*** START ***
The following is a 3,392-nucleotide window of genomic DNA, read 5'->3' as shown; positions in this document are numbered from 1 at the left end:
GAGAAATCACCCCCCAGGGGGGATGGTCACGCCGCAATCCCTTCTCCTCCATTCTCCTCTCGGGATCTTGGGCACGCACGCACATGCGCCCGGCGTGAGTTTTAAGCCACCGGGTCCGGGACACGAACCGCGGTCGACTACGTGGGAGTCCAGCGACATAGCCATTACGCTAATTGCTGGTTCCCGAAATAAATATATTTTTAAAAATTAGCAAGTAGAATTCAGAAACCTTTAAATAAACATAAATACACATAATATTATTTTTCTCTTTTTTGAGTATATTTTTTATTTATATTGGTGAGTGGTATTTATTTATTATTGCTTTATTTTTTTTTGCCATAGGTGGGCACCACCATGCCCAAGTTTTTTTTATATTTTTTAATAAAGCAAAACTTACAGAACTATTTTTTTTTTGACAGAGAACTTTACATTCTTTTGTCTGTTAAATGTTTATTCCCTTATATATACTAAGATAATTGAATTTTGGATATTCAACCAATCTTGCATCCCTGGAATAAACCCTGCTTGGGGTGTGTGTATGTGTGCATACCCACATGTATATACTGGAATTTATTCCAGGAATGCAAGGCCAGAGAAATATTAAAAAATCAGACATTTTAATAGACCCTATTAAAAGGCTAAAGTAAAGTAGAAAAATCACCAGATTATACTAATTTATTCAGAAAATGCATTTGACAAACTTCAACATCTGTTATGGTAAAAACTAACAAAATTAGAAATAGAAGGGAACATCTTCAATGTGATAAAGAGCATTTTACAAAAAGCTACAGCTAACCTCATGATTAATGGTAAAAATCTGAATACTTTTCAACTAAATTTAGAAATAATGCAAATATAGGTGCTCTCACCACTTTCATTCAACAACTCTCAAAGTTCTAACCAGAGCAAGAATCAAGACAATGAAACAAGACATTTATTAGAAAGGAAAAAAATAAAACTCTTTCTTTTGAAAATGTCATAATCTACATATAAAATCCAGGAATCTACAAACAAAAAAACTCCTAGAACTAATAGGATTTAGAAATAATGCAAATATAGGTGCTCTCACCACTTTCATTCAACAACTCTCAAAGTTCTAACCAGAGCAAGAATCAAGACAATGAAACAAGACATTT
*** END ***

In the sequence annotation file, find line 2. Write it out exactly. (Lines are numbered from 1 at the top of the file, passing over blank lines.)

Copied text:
GAGAAATCACCCCCCAGGGGGGATGGTCACGCCGCAATCCCTTCTCCTCCATTCTCCTCTCGGGATCTTGGGCACGCACGCACATGCGCCCGGCGTGAGTTTTAAGCCACCGGGTCCGGGACACGAACCGCGGTCGACTACGTGGGAGTCCAGCGACATAGCCATTACGCTAATTGCTGGTTCCCGAAATAAATATATTTTTAAAAATTAGCAAGTAGAATTCAGAAACCTTTAAATAAACATAAATACACATAATATTATTTTTCTCTTTTTTGAGTATATTTTTTATTTATATTGGTGAGTGGTATTTATTTATTATTGCTTTATTTTTTTTTGCCATAGGTGGGCACCACCATGCCCAAGTTTTTTTTATATTTTTTAATAAAGCAAAACTTACAGAACTATTTTTTTTTTGACAGAGAACTTTACATTCTTTTGTCTGTTAAATGTTTATTCCCTTATATATACTAAGATAATTGAATTTTGGATATTCAACCAATCTTGCATCCCTGGAATAAACCCTGCTTGGGGTGTGTGTATGTGTGCATACCCACATGTATATACTGGAATTTATTCCAGGAATGCAAGGCCAGAGAAATATTAAAAAATCAGACATTTTAATAGACCCTATTAAAAGGCTAAAGTAAAGTAGAAAAATCACCAGATTATACTAATTTATTCAGAAAATGCATTTGACAAACTTCAACATCTGTTATGGTAAAAACTAACAAAATTAGAAATAGAAGGGAACATCTTCAATGTGATAAAGAGCATTTTACAAAAAGCTACAGCTAACCTCATGATTAATGGTAAAAATCTGAATACTTTTCAACTAAATTTAGAAATAATGCAAATATAGGTGCTCTCACCACTTTCATTCAACAACTCTCAAAGTTCTAACCAGAGCAAGAATCAAGACAATGAAACAAGACATTTATTAGAAAGGAAAAAAATAAAACTCTTTCTTTTGAAAATGTCATAATCTACATATAAAATCCAGGAATCTACAAACAAAAAAACTCCTAGAACTAATAGGATTTAGAAATAATGCAAATATAGGTGCTCTCACCACTTTCATTCAACAACTCTCAAAGTTCTAACCAGAGCAAGAATCAAGACAATGAAACAAGACATTT